In 1991 the growing congregation included many youth and children. A half-time youth pastor position was begun. In 2009, a music and worship minister position was established to encourage the "blended worship style" that had become a priority during a reorganization and revisioning process in 2007 under the leadership of intentional interim pastor Bob Petersheim. Swamp Mennonite Church’s purpose statement in 2013 was to "celebrate God’s grace, encourage growth in Christ and boldly proclaim the victory of Christ’s love over sin and death; through the power of God’s Holy Spirit."
Ruth, John L. Maintaining the Right Fellowship: A Narrative Account of Life in the Oldest Mennonite Community in North America. Scottdale, PA: Herald Press, 1984.
Wenger, John C. History of the Mennonites of the Franconia Conference. Telford, PA: Franconia Mennonite Historical Society, 1937: 125-128.
 Additional Information
Address: 2125 Rosedale Road, Quakertown, Pennsylvania
Mennonite Church USA
 Swamp Mennonite Church Pastors
|Name|| Years |
| Eli Beachy
| Robert Miller
| Donald Pryor
| Eric Horst
| Jathan Brubaker
| Robert Petersheim
| Emily Ralph
| J. Mark & Emma Frederick
| Nathan Good
(Worship & Youth)
 Swamp Mennonite Church Membership
 Original Mennonite Encyclopedia Article
By John C. Wenger. Copied by permission of Herald Press, Harrisonburg, Virginia, and Waterloo, Ontario, from Mennonite Encyclopedia, Vol. 4, p. 666. All rights reserved. For information on ordering the encyclopedia visit the Herald Press website.
Swamp Mennonite Church (Mennonite Church), located in Milford Township, Bucks County, Pennsylvania, a member of the Franconia Conference, dates back to the early 18th century. Bishop Valentine ("Velte") Clemmer emigrated from Europe to the Swamp area in 1717. The first meetinghouse was built about 1735, a mile west of the present West Swamp Church (General Conference Mennonite Church). It was torn down and rebuilt on the site of the present West Swamp Church in 1790. The East Swamp (General Conference Mennonite) meetinghouse was built in 1771, and was later destroyed by fire and rebuilt; the present church was erected in 1850. In the Franconia Conference division of 1847 John H. Oberholtzer and the majority of the Milford Township ministers withdrew from the conference and claimed both meetinghouses. Those who were left, although without a minister, immediately built the Swamp meetinghouse for the group adhering to the Franconia Conference. Soon Jacob Beidler (1809-1874) was ordained. In 1863 Abraham Young was ordained to assist him, but was later silenced. Later ministers were John A. Beidler (1840-1912) and the 1958 ministers, John G. Gehman (1875- ), ordained in 1919, and Abram D. Yoder (1893- ), ordained in 1935. The membership in 1958 was 75. John H. Oberholtzer was ordained preacher at Swamp in 1842.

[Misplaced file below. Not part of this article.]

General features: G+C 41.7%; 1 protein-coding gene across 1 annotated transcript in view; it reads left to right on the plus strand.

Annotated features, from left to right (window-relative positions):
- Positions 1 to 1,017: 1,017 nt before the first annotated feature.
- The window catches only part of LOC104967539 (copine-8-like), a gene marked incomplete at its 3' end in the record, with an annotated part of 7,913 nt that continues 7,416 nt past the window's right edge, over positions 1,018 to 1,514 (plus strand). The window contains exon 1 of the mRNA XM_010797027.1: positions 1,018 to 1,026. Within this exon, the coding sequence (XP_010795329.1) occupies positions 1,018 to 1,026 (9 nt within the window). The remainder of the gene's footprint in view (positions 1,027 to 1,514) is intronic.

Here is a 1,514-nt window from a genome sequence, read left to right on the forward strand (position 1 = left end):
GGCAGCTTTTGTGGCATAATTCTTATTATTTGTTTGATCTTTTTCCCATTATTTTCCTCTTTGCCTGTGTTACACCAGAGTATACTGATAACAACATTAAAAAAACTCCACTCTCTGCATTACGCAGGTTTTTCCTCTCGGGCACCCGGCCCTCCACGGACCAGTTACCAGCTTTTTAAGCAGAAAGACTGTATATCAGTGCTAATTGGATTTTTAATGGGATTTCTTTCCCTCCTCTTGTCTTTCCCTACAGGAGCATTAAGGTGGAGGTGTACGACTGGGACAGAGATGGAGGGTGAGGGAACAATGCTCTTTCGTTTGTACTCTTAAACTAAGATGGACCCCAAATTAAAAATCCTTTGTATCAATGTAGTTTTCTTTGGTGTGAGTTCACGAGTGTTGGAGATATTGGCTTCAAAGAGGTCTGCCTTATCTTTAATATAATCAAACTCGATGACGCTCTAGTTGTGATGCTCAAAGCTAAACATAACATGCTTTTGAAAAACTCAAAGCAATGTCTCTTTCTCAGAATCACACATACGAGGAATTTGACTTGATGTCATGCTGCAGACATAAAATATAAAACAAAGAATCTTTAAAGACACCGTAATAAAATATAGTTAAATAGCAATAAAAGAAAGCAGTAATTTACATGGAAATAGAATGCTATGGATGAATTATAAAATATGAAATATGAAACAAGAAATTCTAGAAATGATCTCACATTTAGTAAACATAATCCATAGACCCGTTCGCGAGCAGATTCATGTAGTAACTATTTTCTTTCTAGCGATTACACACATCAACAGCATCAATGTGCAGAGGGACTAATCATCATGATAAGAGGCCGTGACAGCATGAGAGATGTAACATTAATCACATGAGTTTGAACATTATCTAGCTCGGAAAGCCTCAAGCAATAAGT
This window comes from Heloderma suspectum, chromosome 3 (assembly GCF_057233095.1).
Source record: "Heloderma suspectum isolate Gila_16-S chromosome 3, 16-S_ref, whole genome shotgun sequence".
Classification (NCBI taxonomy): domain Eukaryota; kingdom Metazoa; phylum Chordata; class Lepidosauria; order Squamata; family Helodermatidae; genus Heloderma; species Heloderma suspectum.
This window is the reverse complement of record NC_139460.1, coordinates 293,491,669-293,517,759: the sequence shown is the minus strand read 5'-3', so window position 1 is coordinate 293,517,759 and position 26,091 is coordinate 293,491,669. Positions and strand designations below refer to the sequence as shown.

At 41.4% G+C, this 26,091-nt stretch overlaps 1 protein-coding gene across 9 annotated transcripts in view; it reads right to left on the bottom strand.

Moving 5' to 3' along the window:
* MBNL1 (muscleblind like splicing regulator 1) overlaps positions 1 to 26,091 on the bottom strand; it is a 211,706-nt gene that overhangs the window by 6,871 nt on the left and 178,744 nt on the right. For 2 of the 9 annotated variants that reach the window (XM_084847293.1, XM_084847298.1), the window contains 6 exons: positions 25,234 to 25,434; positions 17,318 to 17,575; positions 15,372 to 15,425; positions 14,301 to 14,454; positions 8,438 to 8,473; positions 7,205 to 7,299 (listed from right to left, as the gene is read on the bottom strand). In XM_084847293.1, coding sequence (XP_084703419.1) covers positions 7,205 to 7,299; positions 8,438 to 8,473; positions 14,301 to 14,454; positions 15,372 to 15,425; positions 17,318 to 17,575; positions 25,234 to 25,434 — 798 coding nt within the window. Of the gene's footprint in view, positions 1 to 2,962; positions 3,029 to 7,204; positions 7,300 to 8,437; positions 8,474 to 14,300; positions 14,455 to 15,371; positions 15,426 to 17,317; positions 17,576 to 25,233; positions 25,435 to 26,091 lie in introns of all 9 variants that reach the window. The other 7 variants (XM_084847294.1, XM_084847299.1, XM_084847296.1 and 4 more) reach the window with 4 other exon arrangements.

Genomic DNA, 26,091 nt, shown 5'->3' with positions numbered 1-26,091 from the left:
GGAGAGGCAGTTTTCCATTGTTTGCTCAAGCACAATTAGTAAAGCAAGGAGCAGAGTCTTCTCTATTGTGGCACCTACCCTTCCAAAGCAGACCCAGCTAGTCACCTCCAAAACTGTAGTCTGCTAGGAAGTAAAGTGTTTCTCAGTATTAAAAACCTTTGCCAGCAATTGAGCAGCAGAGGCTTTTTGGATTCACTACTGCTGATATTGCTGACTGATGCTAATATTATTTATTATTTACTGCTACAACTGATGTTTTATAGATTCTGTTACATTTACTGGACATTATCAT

|Author(s)||Arlene Geissinger Yothers|
|Date Published||March 2014|
 Cite This Article
Yothers, Arlene Geissinger. "Swamp Mennonite Church (Quakertown, Pennsylvania, USA)." Global Anabaptist Mennonite Encyclopedia Online. March 2014. Web. 4 May 2016. http://gameo.org/index.php?title=Swamp_Mennonite_Church_(Quakertown,_Pennsylvania,_USA)&oldid=117209.
Yothers, Arlene Geissinger. (March 2014). Swamp Mennonite Church (Quakertown, Pennsylvania, USA). Global Anabaptist Mennonite Encyclopedia Online. Retrieved 4 May 2016, from http://gameo.org/index.php?title=Swamp_Mennonite_Church_(Quakertown,_Pennsylvania,_USA)&oldid=117209.
©1996-2016 by the Global Anabaptist Mennonite Encyclopedia Online. All rights reserved.